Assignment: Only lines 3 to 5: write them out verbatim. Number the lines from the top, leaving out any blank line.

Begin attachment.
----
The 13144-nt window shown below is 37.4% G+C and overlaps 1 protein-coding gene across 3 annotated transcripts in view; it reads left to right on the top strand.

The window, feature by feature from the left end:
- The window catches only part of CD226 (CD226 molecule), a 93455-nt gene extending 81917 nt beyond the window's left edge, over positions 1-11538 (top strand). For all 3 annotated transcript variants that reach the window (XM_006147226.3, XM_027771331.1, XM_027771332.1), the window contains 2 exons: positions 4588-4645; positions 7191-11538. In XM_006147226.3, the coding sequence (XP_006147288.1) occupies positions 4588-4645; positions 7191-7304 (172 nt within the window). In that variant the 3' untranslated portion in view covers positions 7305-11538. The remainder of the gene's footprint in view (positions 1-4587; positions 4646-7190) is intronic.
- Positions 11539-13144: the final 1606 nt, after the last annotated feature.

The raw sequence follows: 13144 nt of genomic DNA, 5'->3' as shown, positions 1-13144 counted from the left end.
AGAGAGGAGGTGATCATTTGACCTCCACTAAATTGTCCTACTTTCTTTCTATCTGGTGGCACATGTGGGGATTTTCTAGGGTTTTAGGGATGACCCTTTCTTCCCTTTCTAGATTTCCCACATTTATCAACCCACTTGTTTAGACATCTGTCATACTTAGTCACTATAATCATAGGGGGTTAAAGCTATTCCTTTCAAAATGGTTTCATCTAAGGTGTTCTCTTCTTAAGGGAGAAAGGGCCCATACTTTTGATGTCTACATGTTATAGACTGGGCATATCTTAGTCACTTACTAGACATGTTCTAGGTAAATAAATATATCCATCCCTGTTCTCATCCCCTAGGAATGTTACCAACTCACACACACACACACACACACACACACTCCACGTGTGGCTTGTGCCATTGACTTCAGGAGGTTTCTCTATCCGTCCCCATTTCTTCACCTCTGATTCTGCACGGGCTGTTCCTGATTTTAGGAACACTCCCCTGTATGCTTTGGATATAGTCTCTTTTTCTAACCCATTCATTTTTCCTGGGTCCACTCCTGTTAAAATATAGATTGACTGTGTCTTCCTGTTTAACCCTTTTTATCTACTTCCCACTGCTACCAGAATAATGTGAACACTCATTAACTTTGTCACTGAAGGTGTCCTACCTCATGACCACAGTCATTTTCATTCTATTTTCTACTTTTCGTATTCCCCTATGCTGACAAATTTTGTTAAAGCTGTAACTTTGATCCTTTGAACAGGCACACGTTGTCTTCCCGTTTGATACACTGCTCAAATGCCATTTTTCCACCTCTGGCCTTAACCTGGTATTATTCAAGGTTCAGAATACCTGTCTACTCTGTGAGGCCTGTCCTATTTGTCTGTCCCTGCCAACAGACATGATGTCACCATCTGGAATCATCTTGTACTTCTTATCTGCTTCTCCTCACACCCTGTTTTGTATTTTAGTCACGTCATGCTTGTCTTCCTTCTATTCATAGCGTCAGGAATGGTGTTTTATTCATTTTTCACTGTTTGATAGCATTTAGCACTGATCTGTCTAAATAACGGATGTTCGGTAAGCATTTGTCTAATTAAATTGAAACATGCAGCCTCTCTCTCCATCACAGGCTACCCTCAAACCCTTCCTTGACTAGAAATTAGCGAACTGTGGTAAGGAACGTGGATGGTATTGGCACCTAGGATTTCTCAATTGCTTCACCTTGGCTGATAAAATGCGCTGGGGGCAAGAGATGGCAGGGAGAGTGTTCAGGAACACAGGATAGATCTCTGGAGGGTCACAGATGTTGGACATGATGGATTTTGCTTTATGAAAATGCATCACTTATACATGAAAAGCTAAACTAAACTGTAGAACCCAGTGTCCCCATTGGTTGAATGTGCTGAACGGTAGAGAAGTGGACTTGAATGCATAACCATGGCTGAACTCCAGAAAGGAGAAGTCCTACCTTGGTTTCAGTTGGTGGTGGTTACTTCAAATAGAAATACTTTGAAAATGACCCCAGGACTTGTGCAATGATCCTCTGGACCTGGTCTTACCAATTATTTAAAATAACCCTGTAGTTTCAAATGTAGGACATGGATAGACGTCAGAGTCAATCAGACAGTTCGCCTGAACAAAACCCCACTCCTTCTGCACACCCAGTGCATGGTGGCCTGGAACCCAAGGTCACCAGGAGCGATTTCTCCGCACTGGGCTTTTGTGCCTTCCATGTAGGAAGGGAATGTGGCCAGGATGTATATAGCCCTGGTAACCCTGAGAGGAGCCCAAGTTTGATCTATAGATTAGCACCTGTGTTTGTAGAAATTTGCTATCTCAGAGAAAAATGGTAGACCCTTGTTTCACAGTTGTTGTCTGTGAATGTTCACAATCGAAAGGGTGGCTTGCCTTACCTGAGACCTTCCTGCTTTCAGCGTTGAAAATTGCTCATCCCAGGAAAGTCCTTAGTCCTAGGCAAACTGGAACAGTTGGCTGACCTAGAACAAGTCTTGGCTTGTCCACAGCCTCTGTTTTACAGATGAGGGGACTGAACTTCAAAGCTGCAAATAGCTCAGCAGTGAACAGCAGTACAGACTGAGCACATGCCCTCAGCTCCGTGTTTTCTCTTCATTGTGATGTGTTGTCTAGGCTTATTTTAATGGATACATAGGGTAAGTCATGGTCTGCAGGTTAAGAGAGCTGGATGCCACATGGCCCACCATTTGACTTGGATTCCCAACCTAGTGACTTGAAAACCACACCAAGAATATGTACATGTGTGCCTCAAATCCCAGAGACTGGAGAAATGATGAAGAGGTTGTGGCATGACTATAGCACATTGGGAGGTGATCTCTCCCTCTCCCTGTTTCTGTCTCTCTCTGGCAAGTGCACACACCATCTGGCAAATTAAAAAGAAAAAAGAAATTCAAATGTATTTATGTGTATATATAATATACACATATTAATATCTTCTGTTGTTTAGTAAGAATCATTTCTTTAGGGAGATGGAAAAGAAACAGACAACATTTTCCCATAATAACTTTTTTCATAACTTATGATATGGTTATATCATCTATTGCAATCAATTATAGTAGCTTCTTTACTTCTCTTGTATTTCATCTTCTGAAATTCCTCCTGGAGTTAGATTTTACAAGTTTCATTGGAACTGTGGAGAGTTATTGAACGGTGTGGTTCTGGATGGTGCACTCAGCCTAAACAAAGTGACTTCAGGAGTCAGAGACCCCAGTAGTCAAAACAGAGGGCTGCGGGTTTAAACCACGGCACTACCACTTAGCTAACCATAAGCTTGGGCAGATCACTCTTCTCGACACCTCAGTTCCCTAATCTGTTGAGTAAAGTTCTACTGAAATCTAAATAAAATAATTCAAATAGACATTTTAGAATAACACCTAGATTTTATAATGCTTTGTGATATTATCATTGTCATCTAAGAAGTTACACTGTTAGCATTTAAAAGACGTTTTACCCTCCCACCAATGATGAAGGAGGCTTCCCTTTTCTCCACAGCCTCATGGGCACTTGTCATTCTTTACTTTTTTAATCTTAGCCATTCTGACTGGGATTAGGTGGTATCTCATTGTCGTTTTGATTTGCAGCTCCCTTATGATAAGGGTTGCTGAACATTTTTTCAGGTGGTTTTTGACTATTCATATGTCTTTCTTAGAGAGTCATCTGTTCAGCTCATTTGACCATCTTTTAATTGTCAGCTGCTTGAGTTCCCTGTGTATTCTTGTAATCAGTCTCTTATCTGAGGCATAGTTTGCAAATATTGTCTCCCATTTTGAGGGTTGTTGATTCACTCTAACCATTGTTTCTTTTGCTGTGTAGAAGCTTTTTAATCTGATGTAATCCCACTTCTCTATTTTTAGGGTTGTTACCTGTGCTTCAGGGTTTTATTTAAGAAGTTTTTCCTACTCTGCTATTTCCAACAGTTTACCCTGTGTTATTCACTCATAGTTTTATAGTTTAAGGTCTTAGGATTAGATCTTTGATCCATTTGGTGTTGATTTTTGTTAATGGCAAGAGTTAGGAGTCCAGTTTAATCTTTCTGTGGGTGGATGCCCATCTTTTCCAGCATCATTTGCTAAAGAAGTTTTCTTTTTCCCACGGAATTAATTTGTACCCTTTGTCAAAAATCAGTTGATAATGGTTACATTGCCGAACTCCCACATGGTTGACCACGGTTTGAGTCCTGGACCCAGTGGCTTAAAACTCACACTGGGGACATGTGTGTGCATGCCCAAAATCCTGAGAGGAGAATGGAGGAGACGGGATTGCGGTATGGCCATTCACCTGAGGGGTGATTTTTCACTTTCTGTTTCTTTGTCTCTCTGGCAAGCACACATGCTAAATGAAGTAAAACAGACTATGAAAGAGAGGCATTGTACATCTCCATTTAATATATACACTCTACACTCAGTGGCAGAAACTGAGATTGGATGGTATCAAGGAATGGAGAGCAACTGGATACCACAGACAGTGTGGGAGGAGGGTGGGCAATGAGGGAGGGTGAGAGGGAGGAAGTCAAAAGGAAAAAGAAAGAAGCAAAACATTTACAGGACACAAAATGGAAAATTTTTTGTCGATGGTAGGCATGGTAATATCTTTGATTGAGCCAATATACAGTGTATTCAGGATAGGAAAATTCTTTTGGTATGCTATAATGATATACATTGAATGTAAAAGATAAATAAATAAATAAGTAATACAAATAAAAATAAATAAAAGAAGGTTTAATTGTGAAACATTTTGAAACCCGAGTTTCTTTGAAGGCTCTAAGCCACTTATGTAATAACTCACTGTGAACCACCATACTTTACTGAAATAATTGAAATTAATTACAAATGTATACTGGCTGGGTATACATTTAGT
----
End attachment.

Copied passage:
- The window catches only part of CD226 (CD226 molecule), a 93455-nt gene extending 81917 nt beyond the window's left edge, over positions 1-11538 (top strand). For all 3 annotated transcript variants that reach the window (XM_006147226.3, XM_027771331.1, XM_027771332.1), the window contains 2 exons: positions 4588-4645; positions 7191-11538. In XM_006147226.3, the coding sequence (XP_006147288.1) occupies positions 4588-4645; positions 7191-7304 (172 nt within the window). In that variant the 3' untranslated portion in view covers positions 7305-11538. The remainder of the gene's footprint in view (positions 1-4587; positions 4646-7190) is intronic.
- Positions 11539-13144: the final 1606 nt, after the last annotated feature.

The raw sequence follows: 13144 nt of genomic DNA, 5'->3' as shown, positions 1-13144 counted from the left end.